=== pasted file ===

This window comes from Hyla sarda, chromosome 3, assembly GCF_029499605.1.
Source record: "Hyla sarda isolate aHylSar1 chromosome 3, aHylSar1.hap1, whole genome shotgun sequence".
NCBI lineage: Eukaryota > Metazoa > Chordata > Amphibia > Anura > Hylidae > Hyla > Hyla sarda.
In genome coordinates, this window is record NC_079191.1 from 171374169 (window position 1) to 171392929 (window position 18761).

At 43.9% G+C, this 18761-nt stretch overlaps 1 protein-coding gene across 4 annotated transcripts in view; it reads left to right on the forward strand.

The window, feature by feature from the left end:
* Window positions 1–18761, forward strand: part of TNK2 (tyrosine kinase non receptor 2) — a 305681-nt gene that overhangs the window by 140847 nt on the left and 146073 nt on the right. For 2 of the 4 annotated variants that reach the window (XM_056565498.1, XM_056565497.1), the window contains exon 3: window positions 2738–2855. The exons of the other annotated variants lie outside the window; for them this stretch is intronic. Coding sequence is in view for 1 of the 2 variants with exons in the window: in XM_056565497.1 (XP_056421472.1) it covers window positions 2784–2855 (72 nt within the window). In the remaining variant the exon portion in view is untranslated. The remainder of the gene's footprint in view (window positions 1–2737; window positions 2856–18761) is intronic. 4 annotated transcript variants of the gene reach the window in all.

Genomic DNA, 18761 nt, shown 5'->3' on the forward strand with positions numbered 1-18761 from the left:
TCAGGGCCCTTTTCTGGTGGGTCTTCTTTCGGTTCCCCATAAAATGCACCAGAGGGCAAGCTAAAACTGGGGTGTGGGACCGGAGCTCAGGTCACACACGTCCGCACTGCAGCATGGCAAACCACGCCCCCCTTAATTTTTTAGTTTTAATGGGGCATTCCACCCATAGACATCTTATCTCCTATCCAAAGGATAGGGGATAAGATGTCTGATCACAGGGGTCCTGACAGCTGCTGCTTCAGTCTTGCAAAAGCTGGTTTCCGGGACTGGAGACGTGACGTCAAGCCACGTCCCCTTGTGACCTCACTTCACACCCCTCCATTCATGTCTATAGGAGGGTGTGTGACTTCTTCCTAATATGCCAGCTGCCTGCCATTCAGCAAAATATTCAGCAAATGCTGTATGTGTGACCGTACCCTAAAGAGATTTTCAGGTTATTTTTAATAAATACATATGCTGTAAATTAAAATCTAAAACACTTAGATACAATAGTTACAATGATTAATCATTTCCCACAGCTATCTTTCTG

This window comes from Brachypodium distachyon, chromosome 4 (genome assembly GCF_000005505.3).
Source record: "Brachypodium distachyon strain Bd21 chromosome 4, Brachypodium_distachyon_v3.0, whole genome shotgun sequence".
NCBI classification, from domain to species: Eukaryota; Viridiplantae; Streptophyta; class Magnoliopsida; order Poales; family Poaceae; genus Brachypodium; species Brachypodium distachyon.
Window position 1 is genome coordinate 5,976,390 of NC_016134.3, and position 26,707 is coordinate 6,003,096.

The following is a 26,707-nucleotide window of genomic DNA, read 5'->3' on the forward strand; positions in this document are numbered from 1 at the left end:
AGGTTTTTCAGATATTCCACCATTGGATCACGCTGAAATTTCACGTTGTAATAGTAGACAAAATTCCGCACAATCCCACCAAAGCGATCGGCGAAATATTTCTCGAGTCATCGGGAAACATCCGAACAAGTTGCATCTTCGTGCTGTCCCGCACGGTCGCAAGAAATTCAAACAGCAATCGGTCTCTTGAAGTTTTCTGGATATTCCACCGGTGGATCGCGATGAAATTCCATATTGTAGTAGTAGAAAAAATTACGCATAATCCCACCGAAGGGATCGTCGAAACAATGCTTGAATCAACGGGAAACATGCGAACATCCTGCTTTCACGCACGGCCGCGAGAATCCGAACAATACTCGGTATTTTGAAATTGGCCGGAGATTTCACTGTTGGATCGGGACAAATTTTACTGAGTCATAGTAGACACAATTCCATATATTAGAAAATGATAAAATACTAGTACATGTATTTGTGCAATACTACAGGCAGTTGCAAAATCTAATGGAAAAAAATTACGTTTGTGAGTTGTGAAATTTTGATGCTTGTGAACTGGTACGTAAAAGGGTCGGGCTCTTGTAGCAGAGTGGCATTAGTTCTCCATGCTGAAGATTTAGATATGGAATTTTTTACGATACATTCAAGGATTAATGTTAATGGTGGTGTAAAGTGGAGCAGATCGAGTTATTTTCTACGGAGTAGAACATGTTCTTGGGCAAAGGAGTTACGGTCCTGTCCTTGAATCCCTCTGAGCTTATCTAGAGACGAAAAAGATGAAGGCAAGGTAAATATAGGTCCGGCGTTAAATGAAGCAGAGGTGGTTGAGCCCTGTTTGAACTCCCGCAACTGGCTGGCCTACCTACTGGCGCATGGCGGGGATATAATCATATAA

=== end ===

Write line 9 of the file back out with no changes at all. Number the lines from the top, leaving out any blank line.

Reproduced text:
TCAGGGCCCTTTTCTGGTGGGTCTTCTTTCGGTTCCCCATAAAATGCACCAGAGGGCAAGCTAAAACTGGGGTGTGGGACCGGAGCTCAGGTCACACACGTCCGCACTGCAGCATGGCAAACCACGCCCCCCTTAATTTTTTAGTTTTAATGGGGCATTCCACCCATAGACATCTTATCTCCTATCCAAAGGATAGGGGATAAGATGTCTGATCACAGGGGTCCTGACAGCTGCTGCTTCAGTCTTGCAAAAGCTGGTTTCCGGGACTGGAGACGTGACGTCAAGCCACGTCCCCTTGTGACCTCACTTCACACCCCTCCATTCATGTCTATAGGAGGGTGTGTGACTTCTTCCTAATATGCCAGCTGCCTGCCATTCAGCAAAATATTCAGCAAATGCTGTATGTGTGACCGTACCCTAAAGAGATTTTCAGGTTATTTTTAATAAATACATATGCTGTAAATTAAAATCTAAAACACTTAGATACAATAGTTACAATGATTAATCATTTCCCACAGCTATCTTTCTG